In discussion on the Immanent Marxist Utopia post I expressed the wish that someone would point me toward a Marxist critique of Hardt and Negri’s Empire. Traxus (American Stranger) sent me links to not one but four such reviews. Here’s my understanding of the first one, written by Malcolm Bull — here’s the link.
Bull says that, in a world where capitalism is everywhere, it’s hard to tell the difference between the neo-Marxists and the neoliberals. To energize the potential of the emerging worker multitude Hardt & Negri call for free movement of labor across national boundaries and a worldwide minimum wage. Bull says that libertarians likewise support both of these positions; I’d say that he’s right about free movement of labor but not about minimum wage, which in a libertarian world would be established, like everything else, by the unfettered marketplace. Bull says that minimum wage is part of the dismantling of welfare, but that’s not so: minimum wage is a barrier to hiring low-cost workers, which would increase unemployment. “Just because the ‘anarchists’ espouse bits of the Neoliberal agenda that even George W. Bush has not yet got to does not mean they are pursuing Neoliberal ends,” Bull acknowledges; he doubts that these means will achieve the Left’s desired ends.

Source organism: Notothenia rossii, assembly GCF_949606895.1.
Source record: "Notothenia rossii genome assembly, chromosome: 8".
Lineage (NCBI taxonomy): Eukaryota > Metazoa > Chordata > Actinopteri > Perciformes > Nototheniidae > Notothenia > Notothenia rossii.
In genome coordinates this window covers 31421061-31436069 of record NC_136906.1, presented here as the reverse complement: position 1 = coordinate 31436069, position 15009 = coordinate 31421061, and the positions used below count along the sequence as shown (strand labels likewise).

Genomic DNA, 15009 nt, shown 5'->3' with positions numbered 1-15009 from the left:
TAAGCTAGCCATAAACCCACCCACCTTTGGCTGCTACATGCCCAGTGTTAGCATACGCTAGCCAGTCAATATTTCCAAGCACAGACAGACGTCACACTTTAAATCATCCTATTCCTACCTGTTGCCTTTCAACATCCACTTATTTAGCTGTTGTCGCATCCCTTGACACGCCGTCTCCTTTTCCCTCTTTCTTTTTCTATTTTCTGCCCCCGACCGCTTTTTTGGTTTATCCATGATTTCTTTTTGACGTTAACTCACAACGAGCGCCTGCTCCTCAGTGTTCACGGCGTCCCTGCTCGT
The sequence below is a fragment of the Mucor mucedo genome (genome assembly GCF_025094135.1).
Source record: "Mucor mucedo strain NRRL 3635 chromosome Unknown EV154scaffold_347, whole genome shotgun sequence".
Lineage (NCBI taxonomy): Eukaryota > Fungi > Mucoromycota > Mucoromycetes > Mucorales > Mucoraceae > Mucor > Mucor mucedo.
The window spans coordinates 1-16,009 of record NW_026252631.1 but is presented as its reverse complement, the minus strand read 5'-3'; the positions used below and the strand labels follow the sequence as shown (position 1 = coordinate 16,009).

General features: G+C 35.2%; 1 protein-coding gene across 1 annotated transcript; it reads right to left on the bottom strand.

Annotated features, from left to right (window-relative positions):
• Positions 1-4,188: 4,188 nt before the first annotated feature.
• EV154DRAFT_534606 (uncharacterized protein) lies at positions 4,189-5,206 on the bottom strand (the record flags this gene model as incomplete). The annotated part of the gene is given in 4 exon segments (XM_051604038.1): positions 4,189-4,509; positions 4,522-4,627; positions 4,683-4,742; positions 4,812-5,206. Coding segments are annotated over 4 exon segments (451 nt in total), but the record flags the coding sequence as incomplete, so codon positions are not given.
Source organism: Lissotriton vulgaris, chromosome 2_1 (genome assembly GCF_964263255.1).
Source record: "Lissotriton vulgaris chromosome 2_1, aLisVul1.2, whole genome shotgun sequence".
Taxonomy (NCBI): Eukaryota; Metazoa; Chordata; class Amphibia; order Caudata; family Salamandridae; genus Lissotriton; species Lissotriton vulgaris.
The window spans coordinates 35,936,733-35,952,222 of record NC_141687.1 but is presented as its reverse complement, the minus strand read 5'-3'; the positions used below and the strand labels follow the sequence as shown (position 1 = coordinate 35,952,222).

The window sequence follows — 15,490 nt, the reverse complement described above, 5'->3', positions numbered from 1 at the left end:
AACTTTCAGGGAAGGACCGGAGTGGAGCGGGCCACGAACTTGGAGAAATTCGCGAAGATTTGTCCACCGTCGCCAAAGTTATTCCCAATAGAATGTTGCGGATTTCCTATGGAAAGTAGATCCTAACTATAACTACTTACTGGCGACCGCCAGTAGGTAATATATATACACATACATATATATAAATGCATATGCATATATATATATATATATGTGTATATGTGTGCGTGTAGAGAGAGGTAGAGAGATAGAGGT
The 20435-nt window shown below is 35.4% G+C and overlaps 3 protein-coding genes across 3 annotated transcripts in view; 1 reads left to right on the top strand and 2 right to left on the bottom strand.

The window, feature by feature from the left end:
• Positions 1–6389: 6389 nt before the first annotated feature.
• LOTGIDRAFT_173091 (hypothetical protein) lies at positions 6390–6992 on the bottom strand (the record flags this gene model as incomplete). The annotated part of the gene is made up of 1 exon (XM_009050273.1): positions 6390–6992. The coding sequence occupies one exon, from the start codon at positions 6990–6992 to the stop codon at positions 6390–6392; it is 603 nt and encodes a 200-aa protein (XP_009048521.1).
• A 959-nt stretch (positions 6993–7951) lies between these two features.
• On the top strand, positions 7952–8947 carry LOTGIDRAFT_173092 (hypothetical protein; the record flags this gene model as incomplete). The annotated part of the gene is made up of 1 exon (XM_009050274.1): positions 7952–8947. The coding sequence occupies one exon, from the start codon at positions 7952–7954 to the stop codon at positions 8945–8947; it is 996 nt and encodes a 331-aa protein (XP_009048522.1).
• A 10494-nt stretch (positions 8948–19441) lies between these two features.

Following Spinoza, Hardt and Negri want to release workers’ potentia — the strength and force of creative activity — from the state’s potestas — authority or sovereignty. Not only should potestas serve potentia; potestas emerges from potentia, even as for Spinoza God’s sovereignty is a natural outgrowth of his ability to create worlds.This, says Bull, isn’t a rationale for a Marxist revolution but for a Jeffersonian-republican one. He quotes H&N: “The creative forces of the multitude that sustain Empire are also capable of autonomously constructing a counter-Empire, an alternative political organisation of global flows and exchange.” By invoking the ideals of both “positive liberty” (freedom to fulfill one’s potentia) and “negative liberty” (freedom from authority) in service of a global collective surge of creative work, H&N propose to use a key neoliberal tool in dismantling the hegemonic capitalist empire and building a self-governing workers’ world order.
Bull says that H&N offer a manifesto of natural-born power unconstrained by how that power should be exercised. The potestas of government isn’t a restraint on or a channeling of the exercise of power but rather its aggregation. Where, asks Bull, does the concept of duty come into the picture? This unchecked expression of power can lead just as easily to tyranny as to democracy, as Spinoza acknowledged. There are no “natural” rights to protect individuals and groups against tyranny, says Spinoza: such rights can be conferred and enforced only by the state. H&N don’t accept this countervailing force exerted from outside the potentia. Says Bull: “The conflict at the centre of the movement against global capitalism is the tension between its libertarian stance and the demand for global justice.” Do H&N subscribe to a sort of pantheistic belief in the intrinsic goodness of potentia? Spinoza does, I think, which is why an emergent potestas would be effective in expressing the collective will to goodness and justice. Certainly Nietzsche would be more skeptical about it, though far from clear that he’d want to restrain the potentia.